Field evidence for enhanced generation of reactive oxygen species in atmospheric aerosol containing quinoline components

Wenjun Zhang, Haoran Yu, Anusha Priyadarshani Silva Hettiyadura, Vishal Verma, Alexander Laskin

Research output: Contribution to journalArticlepeer-review

Abstract

Organic constituents of atmospheric particular matter (PM) contribute significantly to prompt generation of reactive oxygen species (ROS) in particle phase, which is often quantified in terms of its oxidative potential (OP). In this study, we used complementary methods of the advanced molecular characterization and the OP quantitation to explore potential of different organic species to enhance ROS generation in ambient aerosol samples. We used seven PM2.5 samples collected in the Midwest US, and extracted them sequentially into a set of solvents with different polarity: first non-polar hexane (HEX), then moderately polar dichloromethane (DCM) and finally polar deionized (DI) water. The DI extracts were further separated using solid phase extraction to isolate water-soluble organic carbon (WSOC) from inorganic ions. The OP of obtained extracts was analyzed using dithiothreitol (DTT) assay and reported here in terms of the DTT consumption rate (called DTT activity). The molecular composition of the same extracts was analyzed using a tandem platform of high-performance liquid chromatography (HPLC) coupled with a photodiode array detector (PDA) and a high-resolution mass spectrometer (HRMS). Highest DTT activities were observed in WSOC fractions (>1.1 μM min−1) followed by DCM (0.75–1.1 μM min−1) and HEX (<0.75 μM min−1) fractions, respectively. These results were complemented by the HPLC-PDA-HRMS molecular characterization data indicating numerous redox-active polar organics detected in the WSOC fractions. In particular, chemical component with elemental formula of C11H11N - attributed to dimethyl quinoline (DMQ) - was found systematically across all DTT-active fractions. The unprotonated nitrogen atom in the pyridine ring of quinolines facilitates electron transfer in the redox reactions, catalyzing generation of ROS in the quinoline containing samples. This is the first study that unambiguously identifies quinoline as a promoter of ROS generation determined within complex mixtures of ambient organic aerosols.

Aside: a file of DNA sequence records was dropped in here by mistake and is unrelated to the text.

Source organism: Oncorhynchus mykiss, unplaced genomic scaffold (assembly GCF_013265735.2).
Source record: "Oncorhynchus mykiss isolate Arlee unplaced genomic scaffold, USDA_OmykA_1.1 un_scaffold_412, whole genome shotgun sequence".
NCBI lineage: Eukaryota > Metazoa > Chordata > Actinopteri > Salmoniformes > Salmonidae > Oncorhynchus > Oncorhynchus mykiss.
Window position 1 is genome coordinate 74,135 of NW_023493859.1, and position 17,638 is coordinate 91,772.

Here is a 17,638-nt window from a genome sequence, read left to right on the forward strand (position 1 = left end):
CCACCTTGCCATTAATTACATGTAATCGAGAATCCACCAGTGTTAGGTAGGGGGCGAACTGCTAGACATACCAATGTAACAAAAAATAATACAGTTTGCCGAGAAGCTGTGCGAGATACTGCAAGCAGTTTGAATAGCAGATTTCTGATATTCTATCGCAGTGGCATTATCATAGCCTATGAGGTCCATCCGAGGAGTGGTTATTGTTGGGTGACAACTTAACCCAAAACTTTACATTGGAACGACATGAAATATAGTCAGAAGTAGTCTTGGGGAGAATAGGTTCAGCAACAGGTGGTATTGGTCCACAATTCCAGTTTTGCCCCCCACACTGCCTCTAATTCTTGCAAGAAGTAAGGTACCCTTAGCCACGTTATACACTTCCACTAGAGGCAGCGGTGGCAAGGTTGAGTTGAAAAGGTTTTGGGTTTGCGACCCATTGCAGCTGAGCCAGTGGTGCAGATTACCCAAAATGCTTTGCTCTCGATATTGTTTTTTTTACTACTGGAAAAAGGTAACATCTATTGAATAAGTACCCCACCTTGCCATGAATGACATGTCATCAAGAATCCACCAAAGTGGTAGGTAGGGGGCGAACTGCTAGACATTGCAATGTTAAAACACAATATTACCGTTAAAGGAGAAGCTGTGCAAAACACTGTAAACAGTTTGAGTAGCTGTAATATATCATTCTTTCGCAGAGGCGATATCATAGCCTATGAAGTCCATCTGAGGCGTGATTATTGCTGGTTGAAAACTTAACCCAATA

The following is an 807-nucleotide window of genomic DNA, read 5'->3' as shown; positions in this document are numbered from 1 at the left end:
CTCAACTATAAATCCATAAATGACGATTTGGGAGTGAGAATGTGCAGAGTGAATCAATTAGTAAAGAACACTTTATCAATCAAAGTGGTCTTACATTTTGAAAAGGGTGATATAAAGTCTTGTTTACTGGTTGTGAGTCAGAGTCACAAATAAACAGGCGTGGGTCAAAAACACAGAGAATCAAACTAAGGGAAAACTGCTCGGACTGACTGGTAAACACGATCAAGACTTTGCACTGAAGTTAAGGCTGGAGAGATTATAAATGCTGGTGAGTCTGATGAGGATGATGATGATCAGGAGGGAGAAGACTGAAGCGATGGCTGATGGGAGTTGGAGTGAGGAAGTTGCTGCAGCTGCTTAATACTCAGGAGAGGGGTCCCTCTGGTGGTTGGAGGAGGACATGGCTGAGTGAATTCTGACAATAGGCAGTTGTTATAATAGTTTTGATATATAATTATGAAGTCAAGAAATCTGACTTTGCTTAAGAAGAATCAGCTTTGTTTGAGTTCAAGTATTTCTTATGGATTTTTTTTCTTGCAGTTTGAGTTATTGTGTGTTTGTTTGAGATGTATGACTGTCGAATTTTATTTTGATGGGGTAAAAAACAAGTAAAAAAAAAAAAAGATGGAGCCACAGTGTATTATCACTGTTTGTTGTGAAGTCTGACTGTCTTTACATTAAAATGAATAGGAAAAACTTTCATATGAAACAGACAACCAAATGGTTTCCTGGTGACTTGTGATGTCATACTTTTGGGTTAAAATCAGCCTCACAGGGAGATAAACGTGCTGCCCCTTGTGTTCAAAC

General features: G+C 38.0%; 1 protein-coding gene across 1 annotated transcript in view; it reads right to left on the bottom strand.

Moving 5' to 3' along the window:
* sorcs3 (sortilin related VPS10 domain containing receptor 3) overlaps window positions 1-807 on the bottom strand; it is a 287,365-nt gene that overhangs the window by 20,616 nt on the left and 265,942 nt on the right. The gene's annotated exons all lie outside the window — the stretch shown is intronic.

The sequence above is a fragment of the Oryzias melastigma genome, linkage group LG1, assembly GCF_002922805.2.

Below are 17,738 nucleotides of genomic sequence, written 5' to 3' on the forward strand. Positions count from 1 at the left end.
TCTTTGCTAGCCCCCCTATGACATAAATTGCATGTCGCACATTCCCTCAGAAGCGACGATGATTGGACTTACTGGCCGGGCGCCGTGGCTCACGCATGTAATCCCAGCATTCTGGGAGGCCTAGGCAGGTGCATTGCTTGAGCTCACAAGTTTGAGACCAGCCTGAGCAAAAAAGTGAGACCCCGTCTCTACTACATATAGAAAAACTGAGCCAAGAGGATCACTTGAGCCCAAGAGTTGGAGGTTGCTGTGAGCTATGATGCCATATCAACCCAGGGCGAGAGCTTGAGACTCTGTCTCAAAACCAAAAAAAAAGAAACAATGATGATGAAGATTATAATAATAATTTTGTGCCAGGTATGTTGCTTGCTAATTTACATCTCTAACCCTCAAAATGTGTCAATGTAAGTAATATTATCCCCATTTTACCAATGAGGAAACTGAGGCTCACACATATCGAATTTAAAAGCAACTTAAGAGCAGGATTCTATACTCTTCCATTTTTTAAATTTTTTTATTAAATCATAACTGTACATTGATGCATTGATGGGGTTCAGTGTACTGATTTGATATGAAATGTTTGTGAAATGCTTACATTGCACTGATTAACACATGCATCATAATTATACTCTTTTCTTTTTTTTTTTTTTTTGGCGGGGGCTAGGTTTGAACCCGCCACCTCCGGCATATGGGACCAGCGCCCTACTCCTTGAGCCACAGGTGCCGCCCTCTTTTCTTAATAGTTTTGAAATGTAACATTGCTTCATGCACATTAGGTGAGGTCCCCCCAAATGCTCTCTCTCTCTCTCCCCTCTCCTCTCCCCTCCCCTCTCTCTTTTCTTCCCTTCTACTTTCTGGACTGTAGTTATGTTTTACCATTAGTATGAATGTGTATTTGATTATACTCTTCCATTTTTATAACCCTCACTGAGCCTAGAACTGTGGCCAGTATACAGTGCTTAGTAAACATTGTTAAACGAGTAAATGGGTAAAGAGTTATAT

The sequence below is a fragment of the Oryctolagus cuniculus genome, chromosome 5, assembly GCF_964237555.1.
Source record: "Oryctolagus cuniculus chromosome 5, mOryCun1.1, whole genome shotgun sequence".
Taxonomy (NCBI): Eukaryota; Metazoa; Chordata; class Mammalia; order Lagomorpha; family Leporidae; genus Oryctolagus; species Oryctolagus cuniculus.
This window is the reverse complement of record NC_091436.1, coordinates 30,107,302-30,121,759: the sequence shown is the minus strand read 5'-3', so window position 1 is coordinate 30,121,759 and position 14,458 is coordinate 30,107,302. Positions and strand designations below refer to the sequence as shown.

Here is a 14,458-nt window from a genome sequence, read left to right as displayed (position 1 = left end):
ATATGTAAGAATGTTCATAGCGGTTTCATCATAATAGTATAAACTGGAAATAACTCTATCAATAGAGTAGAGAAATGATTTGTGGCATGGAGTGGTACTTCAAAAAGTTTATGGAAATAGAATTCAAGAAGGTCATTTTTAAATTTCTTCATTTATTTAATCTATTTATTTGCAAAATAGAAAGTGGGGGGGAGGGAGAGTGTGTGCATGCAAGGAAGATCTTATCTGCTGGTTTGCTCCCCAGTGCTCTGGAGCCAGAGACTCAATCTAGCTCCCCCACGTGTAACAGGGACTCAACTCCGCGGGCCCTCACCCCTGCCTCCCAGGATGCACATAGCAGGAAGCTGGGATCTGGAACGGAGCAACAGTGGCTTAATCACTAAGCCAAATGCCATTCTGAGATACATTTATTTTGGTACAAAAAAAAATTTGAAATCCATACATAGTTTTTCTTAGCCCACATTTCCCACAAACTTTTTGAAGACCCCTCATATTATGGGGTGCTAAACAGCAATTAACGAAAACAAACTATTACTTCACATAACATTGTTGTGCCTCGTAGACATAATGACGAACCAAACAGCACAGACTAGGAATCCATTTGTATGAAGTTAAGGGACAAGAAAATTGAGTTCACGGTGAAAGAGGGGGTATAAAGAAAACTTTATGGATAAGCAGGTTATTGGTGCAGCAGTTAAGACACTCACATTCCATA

Original languageEnglish (US)
Article number119406
JournalAtmospheric Environment
Volume291
DOIs
StatePublished - Dec 15 2022

ASJC Scopus subject areas

  • General Environmental Science
  • Atmospheric Science

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